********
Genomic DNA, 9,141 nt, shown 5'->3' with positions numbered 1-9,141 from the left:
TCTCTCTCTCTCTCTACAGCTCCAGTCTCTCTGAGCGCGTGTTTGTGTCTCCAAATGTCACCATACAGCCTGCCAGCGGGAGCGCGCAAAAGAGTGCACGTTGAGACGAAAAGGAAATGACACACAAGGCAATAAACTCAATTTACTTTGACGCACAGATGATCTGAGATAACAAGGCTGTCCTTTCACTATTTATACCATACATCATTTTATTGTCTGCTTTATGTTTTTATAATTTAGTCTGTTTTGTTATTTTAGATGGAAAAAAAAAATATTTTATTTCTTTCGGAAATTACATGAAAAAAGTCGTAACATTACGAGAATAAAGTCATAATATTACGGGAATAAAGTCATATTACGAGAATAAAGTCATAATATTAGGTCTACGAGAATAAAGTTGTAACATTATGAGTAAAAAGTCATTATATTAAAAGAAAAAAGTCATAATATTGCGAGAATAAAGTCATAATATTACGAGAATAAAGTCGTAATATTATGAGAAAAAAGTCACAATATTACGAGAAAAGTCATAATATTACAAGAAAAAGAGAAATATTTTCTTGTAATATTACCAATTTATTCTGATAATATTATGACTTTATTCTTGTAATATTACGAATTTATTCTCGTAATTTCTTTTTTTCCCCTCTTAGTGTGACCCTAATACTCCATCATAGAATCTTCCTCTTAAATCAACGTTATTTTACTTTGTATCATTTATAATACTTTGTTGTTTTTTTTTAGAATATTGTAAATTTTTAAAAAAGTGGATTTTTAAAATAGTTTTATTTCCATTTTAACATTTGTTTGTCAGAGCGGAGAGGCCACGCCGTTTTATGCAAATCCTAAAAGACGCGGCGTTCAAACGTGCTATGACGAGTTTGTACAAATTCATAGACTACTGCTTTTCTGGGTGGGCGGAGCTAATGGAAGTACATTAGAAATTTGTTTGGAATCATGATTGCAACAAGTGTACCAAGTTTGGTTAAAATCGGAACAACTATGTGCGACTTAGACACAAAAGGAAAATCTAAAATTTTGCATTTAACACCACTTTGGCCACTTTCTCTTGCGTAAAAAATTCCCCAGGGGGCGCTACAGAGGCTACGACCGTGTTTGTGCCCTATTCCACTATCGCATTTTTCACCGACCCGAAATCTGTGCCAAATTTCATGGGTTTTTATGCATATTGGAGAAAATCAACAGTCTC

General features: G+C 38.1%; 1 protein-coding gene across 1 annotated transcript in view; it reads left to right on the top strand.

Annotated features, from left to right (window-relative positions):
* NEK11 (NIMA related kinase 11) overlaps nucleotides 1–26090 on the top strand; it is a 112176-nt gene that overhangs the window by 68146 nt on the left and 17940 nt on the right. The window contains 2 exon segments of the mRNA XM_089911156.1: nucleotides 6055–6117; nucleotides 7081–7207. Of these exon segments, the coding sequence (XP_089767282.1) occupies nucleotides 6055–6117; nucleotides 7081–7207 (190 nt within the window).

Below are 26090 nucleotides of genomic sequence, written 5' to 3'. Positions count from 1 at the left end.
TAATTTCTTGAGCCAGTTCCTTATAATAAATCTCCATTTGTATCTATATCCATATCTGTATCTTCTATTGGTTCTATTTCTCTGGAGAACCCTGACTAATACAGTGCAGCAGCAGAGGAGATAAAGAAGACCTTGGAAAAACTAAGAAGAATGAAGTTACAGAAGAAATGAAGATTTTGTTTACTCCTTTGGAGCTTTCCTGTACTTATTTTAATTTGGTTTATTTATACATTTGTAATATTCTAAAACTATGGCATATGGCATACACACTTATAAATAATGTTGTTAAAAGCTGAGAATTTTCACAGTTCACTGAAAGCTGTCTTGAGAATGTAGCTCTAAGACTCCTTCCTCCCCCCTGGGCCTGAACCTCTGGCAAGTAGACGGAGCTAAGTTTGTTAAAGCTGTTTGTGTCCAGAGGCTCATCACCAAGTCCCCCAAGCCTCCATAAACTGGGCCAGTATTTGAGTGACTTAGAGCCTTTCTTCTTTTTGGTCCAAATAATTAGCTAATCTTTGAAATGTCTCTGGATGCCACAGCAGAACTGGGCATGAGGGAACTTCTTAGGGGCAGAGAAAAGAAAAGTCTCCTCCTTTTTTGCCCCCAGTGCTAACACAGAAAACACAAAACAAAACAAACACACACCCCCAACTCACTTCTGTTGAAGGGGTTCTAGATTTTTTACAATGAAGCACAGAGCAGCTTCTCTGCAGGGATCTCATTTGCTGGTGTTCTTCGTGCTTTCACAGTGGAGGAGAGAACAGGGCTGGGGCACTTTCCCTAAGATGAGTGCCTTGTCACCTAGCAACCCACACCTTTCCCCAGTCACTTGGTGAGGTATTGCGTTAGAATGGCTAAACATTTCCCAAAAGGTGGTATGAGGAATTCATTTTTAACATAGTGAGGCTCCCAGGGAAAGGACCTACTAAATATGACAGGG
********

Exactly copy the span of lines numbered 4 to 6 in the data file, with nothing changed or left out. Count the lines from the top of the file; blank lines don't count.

Annotated features, from left to right (window-relative positions):
* NEK11 (NIMA related kinase 11) overlaps nucleotides 1–26090 on the top strand; it is a 112176-nt gene that overhangs the window by 68146 nt on the left and 17940 nt on the right. The window contains 2 exon segments of the mRNA XM_089911156.1: nucleotides 6055–6117; nucleotides 7081–7207. Of these exon segments, the coding sequence (XP_089767282.1) occupies nucleotides 6055–6117; nucleotides 7081–7207 (190 nt within the window).

Below are 26090 nucleotides of genomic sequence, written 5' to 3'. Positions count from 1 at the left end.